Sean Mactire says, in his book Malicious Intent: A Writer’s Guide to How Murderers, Robbers, Rapists, and Other Criminal Think, that there are many reasons why a person chooses to follow a life of crime, and that statement is a treasure trove for mystery writers wanting to create awesome bad guys. Sure, we could come up with some great ideas on our own, as we writers have incredibly imaginations, but lets check out what Mactire has to say in Chapter 10.
It’s human nature to blame bad behavior on outside factors: poverty, child abuse, drug abuse, or the classic “Satan made me do it.” Humans don’t like facing reality when it’s horrible, and they certainly don’t like taking personal responsibility for their actions. Mactire says, “Criminal behavior has four basic characteristics: irresponsibility, self-indulgence, interpersonal intrusiveness, and social rule-breaking.” What causes people to become criminals can be these four characteristics combined with mental illness and any of the following:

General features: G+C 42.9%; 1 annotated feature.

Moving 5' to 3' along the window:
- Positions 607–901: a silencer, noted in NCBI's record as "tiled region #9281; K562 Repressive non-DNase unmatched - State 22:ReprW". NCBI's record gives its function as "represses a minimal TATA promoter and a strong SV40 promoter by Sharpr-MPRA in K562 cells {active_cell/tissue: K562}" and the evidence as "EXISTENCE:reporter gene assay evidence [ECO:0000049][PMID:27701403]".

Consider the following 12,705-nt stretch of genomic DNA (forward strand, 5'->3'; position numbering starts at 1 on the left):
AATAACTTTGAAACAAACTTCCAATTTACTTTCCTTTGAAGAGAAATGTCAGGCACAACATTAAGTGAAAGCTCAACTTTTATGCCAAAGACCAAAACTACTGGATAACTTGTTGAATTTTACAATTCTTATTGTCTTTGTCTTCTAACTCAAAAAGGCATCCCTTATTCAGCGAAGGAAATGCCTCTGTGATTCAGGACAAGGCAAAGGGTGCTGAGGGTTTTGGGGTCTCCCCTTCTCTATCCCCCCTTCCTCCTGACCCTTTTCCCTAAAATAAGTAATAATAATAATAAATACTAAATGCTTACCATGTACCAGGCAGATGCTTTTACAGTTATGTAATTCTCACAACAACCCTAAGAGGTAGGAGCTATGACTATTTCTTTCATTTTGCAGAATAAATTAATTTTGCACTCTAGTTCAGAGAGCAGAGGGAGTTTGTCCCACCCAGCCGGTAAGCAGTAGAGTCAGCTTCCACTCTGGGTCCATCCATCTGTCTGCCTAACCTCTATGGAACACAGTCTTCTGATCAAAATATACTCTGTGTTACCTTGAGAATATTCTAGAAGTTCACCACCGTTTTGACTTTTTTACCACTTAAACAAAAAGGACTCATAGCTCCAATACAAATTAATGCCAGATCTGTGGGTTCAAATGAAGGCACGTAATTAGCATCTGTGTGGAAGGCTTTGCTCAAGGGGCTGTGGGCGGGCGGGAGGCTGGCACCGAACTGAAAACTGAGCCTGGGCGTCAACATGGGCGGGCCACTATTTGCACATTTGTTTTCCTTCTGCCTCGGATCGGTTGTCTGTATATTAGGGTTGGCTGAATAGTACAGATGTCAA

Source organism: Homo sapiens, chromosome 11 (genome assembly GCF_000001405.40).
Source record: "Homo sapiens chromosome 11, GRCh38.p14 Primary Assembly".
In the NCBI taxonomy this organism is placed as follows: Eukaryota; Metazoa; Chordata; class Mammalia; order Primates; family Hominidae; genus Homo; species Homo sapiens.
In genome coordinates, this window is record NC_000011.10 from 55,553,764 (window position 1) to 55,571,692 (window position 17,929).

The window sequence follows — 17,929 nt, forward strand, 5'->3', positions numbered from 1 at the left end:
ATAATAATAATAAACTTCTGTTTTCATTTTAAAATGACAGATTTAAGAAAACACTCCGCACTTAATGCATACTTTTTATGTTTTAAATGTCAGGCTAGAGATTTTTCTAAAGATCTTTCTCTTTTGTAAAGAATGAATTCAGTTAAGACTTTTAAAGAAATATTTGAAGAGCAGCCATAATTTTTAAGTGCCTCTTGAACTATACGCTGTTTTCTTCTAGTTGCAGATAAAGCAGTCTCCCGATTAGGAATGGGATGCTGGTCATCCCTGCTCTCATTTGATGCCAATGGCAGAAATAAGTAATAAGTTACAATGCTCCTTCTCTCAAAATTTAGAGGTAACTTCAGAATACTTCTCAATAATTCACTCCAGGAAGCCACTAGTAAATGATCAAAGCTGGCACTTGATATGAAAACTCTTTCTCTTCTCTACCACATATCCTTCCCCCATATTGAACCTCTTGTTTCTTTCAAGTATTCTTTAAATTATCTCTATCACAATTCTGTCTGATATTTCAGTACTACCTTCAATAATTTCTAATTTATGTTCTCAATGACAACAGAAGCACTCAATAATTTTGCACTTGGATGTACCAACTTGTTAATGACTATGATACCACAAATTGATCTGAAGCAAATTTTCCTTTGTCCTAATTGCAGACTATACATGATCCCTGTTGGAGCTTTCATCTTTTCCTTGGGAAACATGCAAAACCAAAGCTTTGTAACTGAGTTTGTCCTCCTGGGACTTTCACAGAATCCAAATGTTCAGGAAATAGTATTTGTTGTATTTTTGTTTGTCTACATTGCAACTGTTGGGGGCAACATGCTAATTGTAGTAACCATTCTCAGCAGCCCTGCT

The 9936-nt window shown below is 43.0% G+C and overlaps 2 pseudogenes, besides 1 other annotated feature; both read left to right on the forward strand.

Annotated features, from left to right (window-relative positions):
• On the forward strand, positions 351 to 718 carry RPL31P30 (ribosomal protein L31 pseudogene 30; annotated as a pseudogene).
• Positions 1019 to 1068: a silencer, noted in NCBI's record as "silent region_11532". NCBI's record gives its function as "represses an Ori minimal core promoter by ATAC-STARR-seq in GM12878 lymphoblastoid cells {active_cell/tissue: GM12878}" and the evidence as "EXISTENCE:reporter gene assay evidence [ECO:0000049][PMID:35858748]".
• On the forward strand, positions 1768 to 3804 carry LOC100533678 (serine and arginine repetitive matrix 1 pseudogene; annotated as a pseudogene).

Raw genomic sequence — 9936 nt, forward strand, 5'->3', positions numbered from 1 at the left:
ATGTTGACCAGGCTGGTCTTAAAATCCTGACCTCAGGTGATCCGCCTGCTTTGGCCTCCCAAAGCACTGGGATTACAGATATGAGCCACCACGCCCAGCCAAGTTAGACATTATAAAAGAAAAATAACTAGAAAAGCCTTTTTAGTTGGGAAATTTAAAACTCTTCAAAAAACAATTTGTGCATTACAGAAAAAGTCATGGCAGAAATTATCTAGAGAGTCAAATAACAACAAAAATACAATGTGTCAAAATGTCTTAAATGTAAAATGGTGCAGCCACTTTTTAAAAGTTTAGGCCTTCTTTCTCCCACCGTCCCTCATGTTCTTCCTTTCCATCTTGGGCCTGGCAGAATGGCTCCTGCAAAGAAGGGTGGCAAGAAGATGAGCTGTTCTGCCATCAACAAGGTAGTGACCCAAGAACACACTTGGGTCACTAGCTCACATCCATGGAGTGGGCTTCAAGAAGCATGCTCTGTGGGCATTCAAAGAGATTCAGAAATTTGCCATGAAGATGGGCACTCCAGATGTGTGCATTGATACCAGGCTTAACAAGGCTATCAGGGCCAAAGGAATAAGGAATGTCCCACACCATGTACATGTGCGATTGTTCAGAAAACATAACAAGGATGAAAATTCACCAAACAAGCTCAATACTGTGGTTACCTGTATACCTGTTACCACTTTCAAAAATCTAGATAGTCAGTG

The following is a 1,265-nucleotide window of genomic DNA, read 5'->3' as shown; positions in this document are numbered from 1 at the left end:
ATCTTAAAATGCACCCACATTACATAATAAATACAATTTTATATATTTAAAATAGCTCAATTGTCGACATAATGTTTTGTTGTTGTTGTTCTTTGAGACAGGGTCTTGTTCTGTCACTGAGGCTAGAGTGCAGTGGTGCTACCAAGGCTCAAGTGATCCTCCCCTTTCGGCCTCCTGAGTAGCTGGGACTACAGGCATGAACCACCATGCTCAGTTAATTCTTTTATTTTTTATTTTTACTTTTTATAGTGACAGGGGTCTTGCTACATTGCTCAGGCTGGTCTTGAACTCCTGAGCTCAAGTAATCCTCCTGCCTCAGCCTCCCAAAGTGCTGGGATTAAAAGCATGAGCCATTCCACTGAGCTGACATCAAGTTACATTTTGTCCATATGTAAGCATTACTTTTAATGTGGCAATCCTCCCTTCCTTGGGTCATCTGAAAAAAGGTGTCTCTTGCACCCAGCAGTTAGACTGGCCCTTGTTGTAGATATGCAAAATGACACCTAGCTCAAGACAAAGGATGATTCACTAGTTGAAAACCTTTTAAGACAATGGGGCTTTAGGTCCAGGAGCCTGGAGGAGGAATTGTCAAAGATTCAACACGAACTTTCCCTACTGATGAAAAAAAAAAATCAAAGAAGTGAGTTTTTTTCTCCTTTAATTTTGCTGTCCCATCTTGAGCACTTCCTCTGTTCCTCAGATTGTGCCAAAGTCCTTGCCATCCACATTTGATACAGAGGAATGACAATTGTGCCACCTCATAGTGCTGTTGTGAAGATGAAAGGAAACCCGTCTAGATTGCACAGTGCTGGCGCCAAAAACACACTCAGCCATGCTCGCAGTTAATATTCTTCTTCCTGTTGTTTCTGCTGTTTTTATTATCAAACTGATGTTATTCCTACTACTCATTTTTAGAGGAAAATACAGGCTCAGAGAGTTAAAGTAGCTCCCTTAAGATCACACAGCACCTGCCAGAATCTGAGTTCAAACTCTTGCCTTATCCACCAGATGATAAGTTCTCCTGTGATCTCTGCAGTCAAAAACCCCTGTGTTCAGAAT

2. Low intelligence
3. Poor parenting
4. Hyperactivity, which can be traced to a medical condition
5. Stimulation seeking
8. Learning disorders
9. Any untreated disability or one not coped with well.
No one is born a criminal, but when you combine the immature, self-centered sinner with impulse control issues with one or more things from this list, you’ve got a recipe for an antagonist. PLEASE don’t hear me say that this list, alone, can cause criminal behavior. It’s only when combined with the original recipe bad guy (see the quote above) that you have the potential. So, if you’re having trouble turning your antagonist from a two-dimensional stereotype into a well-rounded believable baddie, try adding some of these things from the list and see what happens.